Toni Sacconaghi, analyst at Sanford C. Bernstein, believes that the time has come for Apple to do something constructive with that $46 billion pile it's sitting on - like give some of it to investors.
Bottom line, investors aren't getting a good enough return on the cash, Apple isn't being clear about what it's going to do with the cash, and investors are also nervous that Jobs and the board could blow it on pointless acquisitions.
Yes, it seems that a company can have too much cash.
Dear Apple Board,
Over the last five years, Apple has done an extraordinary job in (1) creating breakthrough products such as the iPhone and iPad; (2) innovating on its existing product line; and (3) fostering a loyal and growing customer-base. Most importantly for shareholders, these actions have translated into earnings growing a stunning 10-fold, resulting in Apple's shares appreciating 487% over the last five years (2nd highest among all S&P 500 companies), while total returns on the broader market were -1% (see Exhibit 1). Moreover, the company has exercised exemplary fiscal discipline throughout this growth phase - both in controlling expenses (see Exhibit 2) and avoiding costly acquisitions; for all of these outcomes its shareholders are doubtlessly grateful.
However, in our conversations with shareholders, one common source of frustration - which is now bordering on exasperation - has been Apple's burgeoning cash balance and the company's unwillingness to return it to shareholders or discuss its vision for how the company plans to use it. Apple's cash balance is of mythic proportions - higher than the total market cap of all but 49 of the S&P 500 companies (see Exhibit 3), the highest among all US listed companies (see Exhibit 4) and growing - FCF has been $14.3B over the last 4 quarters and we expect the company to generate nearly $20 billion in FY 11. We implore you to consider returning cash to your shareholders, along with a longer-term road map for how you plan to use your cash balance and why.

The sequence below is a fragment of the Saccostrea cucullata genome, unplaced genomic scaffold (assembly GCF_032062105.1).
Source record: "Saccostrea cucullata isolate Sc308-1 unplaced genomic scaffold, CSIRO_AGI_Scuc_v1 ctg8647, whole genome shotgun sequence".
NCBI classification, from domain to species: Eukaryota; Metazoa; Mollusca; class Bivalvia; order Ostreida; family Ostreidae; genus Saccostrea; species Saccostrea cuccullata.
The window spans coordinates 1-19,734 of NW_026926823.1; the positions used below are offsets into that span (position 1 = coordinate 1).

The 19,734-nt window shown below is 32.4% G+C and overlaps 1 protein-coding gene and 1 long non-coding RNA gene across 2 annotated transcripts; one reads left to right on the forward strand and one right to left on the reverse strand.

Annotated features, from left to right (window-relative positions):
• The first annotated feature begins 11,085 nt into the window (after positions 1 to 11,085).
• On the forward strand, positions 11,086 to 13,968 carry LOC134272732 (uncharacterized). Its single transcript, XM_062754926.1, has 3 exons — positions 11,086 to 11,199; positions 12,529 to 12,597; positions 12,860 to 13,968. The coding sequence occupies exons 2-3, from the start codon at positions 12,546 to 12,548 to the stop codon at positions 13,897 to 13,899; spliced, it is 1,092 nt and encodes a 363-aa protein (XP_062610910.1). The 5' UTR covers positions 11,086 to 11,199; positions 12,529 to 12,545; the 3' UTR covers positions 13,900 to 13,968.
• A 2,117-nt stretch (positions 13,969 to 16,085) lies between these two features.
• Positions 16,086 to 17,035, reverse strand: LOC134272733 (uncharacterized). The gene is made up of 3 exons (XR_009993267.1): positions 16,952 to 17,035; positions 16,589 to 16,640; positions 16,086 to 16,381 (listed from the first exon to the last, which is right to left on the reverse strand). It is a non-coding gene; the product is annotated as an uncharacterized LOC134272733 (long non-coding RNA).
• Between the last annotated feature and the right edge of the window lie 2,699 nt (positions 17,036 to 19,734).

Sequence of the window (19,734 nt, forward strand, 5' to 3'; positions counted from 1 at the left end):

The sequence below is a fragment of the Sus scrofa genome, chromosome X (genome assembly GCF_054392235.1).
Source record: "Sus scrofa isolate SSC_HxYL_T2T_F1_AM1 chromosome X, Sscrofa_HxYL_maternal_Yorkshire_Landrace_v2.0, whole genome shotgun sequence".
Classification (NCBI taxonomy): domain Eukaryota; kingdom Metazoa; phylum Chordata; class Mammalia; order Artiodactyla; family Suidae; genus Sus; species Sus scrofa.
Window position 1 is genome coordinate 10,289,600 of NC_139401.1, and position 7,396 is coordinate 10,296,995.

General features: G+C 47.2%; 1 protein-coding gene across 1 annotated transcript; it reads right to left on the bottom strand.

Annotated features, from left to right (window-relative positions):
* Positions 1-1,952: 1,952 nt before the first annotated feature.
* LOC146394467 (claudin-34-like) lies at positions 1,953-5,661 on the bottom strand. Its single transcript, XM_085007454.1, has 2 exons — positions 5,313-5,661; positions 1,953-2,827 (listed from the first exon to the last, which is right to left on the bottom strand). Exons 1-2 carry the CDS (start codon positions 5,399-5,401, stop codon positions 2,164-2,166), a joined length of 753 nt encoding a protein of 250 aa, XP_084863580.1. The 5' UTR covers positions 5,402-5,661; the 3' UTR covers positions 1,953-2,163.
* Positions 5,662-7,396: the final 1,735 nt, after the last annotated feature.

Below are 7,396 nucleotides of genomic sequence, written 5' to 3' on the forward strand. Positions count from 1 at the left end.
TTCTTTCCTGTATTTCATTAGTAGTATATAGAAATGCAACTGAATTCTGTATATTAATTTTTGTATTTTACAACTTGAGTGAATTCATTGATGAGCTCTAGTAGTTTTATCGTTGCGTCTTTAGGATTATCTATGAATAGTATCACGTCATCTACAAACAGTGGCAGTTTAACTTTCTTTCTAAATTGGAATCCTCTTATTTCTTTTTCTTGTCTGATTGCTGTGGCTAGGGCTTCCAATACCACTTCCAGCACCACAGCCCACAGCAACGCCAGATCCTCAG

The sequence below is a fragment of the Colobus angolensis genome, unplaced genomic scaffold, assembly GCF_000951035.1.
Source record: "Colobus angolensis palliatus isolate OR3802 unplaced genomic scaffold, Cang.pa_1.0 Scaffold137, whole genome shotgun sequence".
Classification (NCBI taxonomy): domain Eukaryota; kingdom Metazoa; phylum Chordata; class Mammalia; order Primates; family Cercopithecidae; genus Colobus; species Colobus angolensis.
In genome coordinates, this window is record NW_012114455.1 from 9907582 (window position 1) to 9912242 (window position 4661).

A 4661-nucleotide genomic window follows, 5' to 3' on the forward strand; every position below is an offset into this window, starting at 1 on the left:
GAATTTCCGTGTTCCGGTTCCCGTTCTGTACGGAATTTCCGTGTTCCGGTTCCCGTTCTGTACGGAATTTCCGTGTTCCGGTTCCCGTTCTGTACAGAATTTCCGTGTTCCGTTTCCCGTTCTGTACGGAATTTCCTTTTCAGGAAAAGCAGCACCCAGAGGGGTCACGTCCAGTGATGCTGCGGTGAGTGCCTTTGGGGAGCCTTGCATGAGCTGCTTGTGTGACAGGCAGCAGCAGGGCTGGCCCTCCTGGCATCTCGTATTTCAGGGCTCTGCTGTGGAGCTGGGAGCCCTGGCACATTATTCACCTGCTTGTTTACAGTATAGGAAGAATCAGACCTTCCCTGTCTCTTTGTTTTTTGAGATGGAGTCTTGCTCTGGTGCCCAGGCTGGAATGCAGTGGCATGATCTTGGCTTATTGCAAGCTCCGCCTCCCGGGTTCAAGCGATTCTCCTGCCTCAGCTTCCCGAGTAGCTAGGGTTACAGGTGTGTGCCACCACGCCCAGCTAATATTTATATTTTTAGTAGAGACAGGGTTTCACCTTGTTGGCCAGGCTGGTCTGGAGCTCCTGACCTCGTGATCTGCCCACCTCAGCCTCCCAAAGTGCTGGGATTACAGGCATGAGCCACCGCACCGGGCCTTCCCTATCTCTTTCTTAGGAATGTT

A return of cash to investors makes sense for several reasons:
• Current cash levels are excessive relative to what Apple requires to run its operations. We estimate that - at most - Apple requires $10B in cash on hand to run its ongoing operations. Given its negative cash conversion cycle and strong cash flow, it may require much less, but we do appreciate the fact that the company had outstanding off-balance sheet third-party manufacturing commitments and component purchase commitments of $6.2B at the end of FQ3 10 which its cash balance may help guarantee/fund; however, even if we assume that Apple does need $10B to operate the company, that still leaves $36B of excess cash.
• Prevailing returns on cash are very low, destroying shareholder value. Apple earned 0.76% interest on its cash reserves vs. an implied expected return of ~11% on the stock - this large negative spread on cash indicates that holding onto excess cash is eroding shareholder value. Moreover, several academic studies point to a high correlation between return of cash and long term shareholder returns.
• A return of cash would create financial discipline and alleviate investor concerns about a potentially imprudent acquisition. Apple's burgeoning cash balance creates the perception that the company may spend it on large acquisition(s) that shareholders believe might be value-destroying longer-term. While we acknowledge that Apple has been disciplined in this regard, with a history of making relatively small acquisitions for talent and technology only, this investor concern is longer- term and based on what has historically transpired at other companies. A return of cash and/or a transparent policy around use of cash would help alleviate this investor concern and ensure financial discipline on current and future management teams at the company.